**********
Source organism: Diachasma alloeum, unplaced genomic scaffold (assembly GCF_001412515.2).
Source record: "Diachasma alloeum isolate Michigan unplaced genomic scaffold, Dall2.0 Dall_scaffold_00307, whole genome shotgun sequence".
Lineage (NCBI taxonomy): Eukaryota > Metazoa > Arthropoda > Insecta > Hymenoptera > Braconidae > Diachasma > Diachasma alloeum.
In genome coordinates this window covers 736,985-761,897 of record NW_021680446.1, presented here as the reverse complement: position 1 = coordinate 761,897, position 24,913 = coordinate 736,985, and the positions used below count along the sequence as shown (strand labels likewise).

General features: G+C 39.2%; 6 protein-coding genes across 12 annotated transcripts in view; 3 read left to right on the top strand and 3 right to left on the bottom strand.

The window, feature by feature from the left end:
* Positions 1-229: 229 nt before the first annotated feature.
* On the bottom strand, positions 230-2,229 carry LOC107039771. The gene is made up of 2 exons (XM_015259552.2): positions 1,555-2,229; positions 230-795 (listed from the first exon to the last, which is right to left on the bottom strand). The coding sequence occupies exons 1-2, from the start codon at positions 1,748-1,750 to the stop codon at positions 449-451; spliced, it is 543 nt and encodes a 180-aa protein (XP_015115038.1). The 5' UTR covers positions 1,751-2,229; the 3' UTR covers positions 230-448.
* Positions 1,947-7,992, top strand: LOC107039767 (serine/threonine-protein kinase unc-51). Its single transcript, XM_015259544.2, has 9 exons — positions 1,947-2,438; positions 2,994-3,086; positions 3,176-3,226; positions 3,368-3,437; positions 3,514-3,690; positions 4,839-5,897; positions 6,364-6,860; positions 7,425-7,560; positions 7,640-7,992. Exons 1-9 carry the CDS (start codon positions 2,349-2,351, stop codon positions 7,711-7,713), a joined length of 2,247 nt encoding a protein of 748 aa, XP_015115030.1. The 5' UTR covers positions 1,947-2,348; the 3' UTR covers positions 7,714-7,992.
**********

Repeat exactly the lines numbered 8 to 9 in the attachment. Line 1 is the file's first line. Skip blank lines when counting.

* On the bottom strand, positions 230-2,229 carry LOC107039771. The gene is made up of 2 exons (XM_015259552.2): positions 1,555-2,229; positions 230-795 (listed from the first exon to the last, which is right to left on the bottom strand). The coding sequence occupies exons 1-2, from the start codon at positions 1,748-1,750 to the stop codon at positions 449-451; spliced, it is 543 nt and encodes a 180-aa protein (XP_015115038.1). The 5' UTR covers positions 1,751-2,229; the 3' UTR covers positions 230-448.
* Positions 1,947-7,992, top strand: LOC107039767 (serine/threonine-protein kinase unc-51). Its single transcript, XM_015259544.2, has 9 exons — positions 1,947-2,438; positions 2,994-3,086; positions 3,176-3,226; positions 3,368-3,437; positions 3,514-3,690; positions 4,839-5,897; positions 6,364-6,860; positions 7,425-7,560; positions 7,640-7,992. Exons 1-9 carry the CDS (start codon positions 2,349-2,351, stop codon positions 7,711-7,713), a joined length of 2,247 nt encoding a protein of 748 aa, XP_015115030.1. The 5' UTR covers positions 1,947-2,348; the 3' UTR covers positions 7,714-7,992.